Flame retardants are added during manufacture to reduce the risk of polyurethane foam catching fire and to slow down burning if it does. Seeking to meet government flammability standards, manufacturers then turned to other flame retardants, which in many cases, have less health data available. The situation left gaps in knowledge about exactly which flame retardants were being used in polyurethane foam products, and at what concentrations.
The new study describes hints that one flame retardant, banned years ago in some areas, actually remains in use.
The study continues:
"To the author's knowledge, this is the first study to report on flame retardants in baby products. Future studies are therefore warranted to specifically measure infant's exposure to these flame retardants from intimate contact with these products, and to determine if there are any associated health concerns."
Potentially toxic flame retardants were found in 80% of the polyurethane foam samples collected from 101 common baby products. Among them were compounds associated with pentaBDE, suggesting that the substance, which is banned in 172 countries and 12 U.S. states, still remains in use, as well as two potential carcinogens, TCEP and TDCPP.
If a company uses flame retardants on their products and wants to export them to the EU, they have to make sure that products do not contain more pentaBDE and octaBDE than allowed according to EU legislation. Pentabromodiphenyl ether (pentaBDE) and octabromo-diphenyl ether (octaBDE) are two brominated flame retardants. OctaBDE is for example used in office equipment and electrical appliances.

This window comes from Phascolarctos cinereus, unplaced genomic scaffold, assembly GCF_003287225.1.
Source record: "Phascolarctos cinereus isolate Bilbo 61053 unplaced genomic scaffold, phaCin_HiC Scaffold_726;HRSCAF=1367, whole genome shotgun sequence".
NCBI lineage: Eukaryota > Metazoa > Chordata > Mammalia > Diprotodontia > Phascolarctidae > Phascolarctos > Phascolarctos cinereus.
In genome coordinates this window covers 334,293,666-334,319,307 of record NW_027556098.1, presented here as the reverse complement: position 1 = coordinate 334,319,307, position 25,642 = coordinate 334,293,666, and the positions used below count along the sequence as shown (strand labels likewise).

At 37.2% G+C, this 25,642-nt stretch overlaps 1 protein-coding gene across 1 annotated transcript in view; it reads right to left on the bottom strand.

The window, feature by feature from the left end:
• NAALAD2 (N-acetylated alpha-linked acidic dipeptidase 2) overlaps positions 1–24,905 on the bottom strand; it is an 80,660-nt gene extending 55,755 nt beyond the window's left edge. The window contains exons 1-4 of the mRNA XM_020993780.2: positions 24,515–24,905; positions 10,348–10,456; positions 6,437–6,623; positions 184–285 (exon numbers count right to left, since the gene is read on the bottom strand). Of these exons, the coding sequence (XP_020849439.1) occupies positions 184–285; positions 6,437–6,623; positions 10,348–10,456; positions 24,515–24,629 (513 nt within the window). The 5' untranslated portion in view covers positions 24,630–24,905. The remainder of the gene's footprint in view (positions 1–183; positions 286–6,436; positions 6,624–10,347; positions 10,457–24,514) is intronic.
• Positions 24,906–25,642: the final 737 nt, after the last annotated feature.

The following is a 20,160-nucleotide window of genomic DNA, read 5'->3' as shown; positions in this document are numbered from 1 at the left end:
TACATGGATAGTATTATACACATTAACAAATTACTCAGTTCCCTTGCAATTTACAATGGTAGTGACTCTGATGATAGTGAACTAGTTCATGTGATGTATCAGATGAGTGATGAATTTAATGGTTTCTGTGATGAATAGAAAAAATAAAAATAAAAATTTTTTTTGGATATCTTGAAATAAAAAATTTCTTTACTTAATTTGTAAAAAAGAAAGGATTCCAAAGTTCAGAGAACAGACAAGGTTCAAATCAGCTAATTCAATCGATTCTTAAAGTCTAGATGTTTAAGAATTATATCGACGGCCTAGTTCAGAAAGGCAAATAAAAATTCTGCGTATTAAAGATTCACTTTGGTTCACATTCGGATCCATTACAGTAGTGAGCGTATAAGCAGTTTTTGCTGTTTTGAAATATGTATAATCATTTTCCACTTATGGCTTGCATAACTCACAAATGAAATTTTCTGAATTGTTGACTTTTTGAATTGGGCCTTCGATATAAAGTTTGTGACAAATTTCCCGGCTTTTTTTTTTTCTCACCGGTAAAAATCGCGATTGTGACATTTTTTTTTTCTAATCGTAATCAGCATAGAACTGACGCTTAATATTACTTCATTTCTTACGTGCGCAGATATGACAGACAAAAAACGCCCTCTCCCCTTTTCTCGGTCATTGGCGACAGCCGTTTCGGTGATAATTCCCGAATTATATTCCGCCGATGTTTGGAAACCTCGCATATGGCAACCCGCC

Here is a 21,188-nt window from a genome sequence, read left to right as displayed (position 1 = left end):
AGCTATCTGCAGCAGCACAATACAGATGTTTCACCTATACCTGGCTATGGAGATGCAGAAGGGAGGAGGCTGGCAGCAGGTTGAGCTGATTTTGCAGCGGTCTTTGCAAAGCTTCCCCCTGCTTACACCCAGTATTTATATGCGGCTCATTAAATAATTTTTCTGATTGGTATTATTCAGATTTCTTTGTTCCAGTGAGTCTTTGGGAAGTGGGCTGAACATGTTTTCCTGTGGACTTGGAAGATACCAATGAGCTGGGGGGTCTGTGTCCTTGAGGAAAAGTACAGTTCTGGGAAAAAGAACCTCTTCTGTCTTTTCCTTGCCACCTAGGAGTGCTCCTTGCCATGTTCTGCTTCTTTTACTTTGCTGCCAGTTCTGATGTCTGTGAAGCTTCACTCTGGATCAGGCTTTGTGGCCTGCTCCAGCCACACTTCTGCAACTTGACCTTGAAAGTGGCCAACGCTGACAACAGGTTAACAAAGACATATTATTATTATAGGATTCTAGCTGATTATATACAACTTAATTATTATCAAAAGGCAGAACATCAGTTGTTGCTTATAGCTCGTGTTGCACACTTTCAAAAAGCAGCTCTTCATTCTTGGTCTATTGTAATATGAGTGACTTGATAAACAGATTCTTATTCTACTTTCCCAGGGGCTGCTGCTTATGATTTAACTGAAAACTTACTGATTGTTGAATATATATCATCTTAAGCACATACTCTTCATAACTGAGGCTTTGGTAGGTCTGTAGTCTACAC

Both pentaBDE and octaBDE pose a threat to human health and the environment. Therefore the EU has set restrictions on the use of PentaBDE and OctaBDE in products.
PentaBDE may enter the body by ingestion or inhalation. It is stored mainly in body fat and may stay in the body for years. The chemical has no proven health effects in humans; however, based on animal experiments, pentaBDE may have effects on the liver, thyroid, and neurobehavioral development.
In Germany, industrial users of pentaBDE agreed to a voluntary phase-out in 1986. In Sweden, the government phased out the production and use of the pentaBDE compounds by 1999 and a total ban on imports came into effect within just a few years.
In the United States, as of 2005, no new manufacture or import of pentaBDE and octaBDE can occur without first being subject to United States Environmental Protection Agency evaluation. As of mid-2007, a total of twelve states in the U.S. had banned pentaBDE.
It has been proposed that pentaBDE be added to the Stockholm Convention as it meets the criteria for the so-called persistent organic pollutants of persistence, bioaccumulation and toxicity.
Sources: The American Chemical Society and The Agency for Toxic Substances and Disease Registry